Climate change and population control can make for a politically explosive mix, as media mogul Ted Turner demonstrated Sunday when he urged world leaders to institute a global one-child policy to save the Earth's environment.
Mr. Turner spoke at a luncheon where economist Brian O'Neill from the U.S.'s National Center for Atmospheric Research unveiled his study on the impact of demographic trends on future greenhouse gas emission, a little-discussed subject given its political sensitivity.
Mr. O'Neill's study concluded that a rapidly rising global population is contributing to an acceleration of emission growth, and that widespread availability of family planning could reduce the amount of emissions reductions required in 2050 by as much as 30 per cent.
Mr. O'Neill acknowledged that discussion of climate change and population is a political minefield. The Roman Catholic Church has condemned any such connection, while developing countries resist rich-world prescriptions that they should limit their populations.
The global population is now close to seven billion people, and is expected to rise to 10 billion by 2050, with 80 per cent of that growth coming in developing countries.
Mr. Turner - a long-time advocate of population control - said the environmental stress on the Earth requires radical solutions, suggesting countries should follow China's lead in instituting a one-child policy to reduce global population over time. He added that fertility rights could be sold so that poor people could profit from their decision not to reproduce.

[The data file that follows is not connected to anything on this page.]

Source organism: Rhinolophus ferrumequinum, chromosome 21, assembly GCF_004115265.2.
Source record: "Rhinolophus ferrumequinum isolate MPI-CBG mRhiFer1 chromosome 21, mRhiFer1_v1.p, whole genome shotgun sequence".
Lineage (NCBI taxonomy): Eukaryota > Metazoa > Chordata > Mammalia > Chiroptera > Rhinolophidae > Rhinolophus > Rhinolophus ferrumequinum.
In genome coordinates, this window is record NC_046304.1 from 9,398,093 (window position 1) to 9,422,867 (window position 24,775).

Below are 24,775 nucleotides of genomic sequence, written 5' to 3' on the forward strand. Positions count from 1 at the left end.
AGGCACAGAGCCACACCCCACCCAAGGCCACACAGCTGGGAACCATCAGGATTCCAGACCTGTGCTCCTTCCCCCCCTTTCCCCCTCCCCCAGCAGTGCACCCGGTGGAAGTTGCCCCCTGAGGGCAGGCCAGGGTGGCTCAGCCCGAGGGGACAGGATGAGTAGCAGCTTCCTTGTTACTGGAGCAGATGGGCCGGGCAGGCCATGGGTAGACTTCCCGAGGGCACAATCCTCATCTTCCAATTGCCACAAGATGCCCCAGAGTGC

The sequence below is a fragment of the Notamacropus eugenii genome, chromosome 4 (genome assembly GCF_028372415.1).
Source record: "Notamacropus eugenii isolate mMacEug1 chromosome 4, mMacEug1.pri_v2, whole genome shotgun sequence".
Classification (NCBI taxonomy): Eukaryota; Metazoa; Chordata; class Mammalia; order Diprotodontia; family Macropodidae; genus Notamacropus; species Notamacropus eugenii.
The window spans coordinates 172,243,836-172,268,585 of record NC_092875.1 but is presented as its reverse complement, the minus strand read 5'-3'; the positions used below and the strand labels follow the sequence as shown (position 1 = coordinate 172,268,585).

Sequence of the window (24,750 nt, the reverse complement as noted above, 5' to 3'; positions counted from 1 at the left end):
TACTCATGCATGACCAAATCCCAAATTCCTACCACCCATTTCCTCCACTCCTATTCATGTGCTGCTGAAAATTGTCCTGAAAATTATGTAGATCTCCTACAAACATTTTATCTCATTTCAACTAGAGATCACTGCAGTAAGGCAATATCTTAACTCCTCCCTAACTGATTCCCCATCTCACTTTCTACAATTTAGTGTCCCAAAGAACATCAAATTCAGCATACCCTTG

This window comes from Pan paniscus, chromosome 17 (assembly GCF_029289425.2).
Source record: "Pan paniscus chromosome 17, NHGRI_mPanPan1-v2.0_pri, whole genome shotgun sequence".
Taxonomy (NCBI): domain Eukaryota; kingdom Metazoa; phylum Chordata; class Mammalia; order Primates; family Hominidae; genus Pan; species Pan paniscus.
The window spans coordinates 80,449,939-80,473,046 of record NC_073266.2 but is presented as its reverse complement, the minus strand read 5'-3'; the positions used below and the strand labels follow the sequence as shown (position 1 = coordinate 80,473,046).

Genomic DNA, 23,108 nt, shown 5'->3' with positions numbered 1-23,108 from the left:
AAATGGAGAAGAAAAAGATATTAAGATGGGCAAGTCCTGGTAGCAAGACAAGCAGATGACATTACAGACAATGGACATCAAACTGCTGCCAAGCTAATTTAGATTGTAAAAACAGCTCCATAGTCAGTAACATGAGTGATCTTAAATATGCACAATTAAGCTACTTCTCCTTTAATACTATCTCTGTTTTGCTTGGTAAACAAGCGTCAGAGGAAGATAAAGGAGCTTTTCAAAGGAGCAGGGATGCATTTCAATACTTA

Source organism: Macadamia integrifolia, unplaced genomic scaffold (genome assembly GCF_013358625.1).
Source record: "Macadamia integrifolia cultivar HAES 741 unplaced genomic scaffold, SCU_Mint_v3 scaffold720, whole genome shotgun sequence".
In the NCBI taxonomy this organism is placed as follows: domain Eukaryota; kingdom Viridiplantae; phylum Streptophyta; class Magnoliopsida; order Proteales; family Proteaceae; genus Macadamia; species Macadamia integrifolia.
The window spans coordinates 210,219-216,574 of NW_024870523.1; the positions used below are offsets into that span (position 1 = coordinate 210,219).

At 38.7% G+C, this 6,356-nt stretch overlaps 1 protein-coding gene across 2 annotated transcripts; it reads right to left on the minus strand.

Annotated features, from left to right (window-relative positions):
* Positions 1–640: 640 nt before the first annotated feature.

"If we're going to be here [as a species]5,000 years from now, we're not going to do it with seven billion people," Mr. Turner said.
Former Irish president Mary Robinson warned that radical prescriptions for population control would backfire, ensuring that the subject will remain off the agenda of international climate talks.
"If we do it the wrong way, we can divide the world," Ms. Robinson said. "A lot of people in the climate world could communicate this very badly."
China boasts that its controversial one-child policy has helped limit emissions growth in that rapidly industrializing country. At the Copenhagen climate summit last year, national planning official Zhao Baige said Chinese population policy has resulted in 400 million fewer births since 1979, with a population that now stands at 1.3 billion. The lower birth rate converts to a reduction of 1.8 billion tons of carbon dioxide emissions per year, Ms. Zhao said.
But critics contend it has not only interfered with reproductive choice, but contributed to high levels of female infanticide and abortions.
For his part, Mr. O'Neill said he was not advocating any particular policy, although he noted that global surveys suggest there is a vast, unmet demand for family planning, and just making contraception universally available on a voluntary basis would drive down the birth rate.